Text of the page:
UFOs in the White House and Whitehall



Peter Brookesmith. UFO: Government Files, Blandford, 1996.

Using the history of US government investigations as a scaffolding, Brookesmith produces a concise but well-rounded history of American ufology. He also produces one of the sanest and most perceptive books on the subject for quite some time. He eschews both credulous belief, and the more sneering kind of know-it-all scepticism to produce a balanced history; one in which the United States government, far from being an omnipotent conspirator, is as confused as everyone else.


There are a number of points of special interest. Take for instance his revisionist account of the Condon Enquiry, with Condon as the hero and Sounders and Macdonald as villains. He is too much the gentleman to delve into the extent to which Macdonald's markedly manic-depressive character made relationships with colleagues so difficult. I would add the caveat that Condon had in some way begun to associate interest in UFOs with campus indiscipline, and a perceived lowering of academic standards. This led to demands in his Report that teachers who used UFO books in course-work should be censured, and his curious demand to Vice-President Agnew a few years later that a UFO conference should be refused permission to use the facilities of a university campus.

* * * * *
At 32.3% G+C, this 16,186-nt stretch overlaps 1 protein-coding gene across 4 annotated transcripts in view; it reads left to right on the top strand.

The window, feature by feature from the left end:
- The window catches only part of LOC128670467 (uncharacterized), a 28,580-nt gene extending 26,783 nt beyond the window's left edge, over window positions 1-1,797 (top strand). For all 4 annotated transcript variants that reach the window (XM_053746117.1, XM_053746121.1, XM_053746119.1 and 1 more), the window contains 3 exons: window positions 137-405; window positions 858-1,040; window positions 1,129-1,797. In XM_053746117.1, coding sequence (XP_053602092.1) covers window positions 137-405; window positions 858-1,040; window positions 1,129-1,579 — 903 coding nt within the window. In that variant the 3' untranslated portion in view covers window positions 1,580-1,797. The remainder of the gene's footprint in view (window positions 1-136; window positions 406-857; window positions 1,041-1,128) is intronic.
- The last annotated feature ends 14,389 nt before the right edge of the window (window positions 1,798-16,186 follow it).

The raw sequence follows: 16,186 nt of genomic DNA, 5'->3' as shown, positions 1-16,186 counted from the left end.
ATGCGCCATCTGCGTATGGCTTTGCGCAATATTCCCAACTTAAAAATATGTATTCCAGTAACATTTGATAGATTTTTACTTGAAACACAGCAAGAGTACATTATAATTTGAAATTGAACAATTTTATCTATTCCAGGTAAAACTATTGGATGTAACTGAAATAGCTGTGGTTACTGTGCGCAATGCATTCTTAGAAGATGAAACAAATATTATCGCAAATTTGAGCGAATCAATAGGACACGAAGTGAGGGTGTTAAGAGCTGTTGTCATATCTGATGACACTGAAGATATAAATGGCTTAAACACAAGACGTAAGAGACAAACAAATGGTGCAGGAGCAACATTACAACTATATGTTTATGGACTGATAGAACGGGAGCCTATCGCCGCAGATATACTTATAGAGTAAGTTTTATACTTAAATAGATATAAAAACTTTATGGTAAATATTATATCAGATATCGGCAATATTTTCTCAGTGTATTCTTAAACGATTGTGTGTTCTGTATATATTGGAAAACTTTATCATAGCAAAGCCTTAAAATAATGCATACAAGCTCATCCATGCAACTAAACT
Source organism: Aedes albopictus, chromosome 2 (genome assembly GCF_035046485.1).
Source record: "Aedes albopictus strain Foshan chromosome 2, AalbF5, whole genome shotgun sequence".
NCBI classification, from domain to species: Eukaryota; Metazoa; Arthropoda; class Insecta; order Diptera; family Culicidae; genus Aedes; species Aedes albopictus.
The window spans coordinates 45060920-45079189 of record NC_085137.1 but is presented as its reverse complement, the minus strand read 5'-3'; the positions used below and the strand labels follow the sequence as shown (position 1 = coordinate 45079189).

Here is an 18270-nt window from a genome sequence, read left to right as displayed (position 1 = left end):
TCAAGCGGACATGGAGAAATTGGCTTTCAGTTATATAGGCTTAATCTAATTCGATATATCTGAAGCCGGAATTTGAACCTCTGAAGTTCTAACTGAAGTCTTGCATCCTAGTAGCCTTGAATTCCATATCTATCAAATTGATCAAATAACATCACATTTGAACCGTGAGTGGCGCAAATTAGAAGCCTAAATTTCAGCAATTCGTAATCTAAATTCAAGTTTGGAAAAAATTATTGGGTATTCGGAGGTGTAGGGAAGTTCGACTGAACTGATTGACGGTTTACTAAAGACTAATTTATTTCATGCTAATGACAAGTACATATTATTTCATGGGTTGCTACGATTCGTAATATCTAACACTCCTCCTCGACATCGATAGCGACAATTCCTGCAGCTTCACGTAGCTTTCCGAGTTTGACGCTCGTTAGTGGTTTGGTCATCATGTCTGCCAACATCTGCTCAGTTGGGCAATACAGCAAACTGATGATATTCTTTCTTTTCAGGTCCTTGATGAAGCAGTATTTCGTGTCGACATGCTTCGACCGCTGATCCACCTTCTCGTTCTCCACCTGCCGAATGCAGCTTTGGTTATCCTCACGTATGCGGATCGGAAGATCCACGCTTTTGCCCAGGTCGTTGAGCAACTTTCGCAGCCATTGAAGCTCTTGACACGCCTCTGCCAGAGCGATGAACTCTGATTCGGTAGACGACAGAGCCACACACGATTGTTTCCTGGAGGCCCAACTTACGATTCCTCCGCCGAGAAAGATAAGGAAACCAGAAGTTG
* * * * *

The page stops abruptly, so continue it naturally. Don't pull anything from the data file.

In the second part of the book, Brookesmith examines the 'dark side' of ufology: MJ 12, Roswell and other conspiracy theories. disposing of them admirably. He presents what must be closest to the truth of the infamous Bentwaters case that the current libel laws will allow. For me however, the highlight of the book is a demolition job on Jesse Marcel of Roswell fame, quoting researcher Robert Todd's discovery that Marcel was a liar and a braggart over his service record. This is a key, but not the only, piece is a total demolition of the Roswell legend. He quotes my semi-tongue-in­cheek speculations in Magonia 54. In light of the new revelations about Marcel, all but number one can now be disposed of. -- John Rimmer/ from Magonia 58, January 1997.


No comments: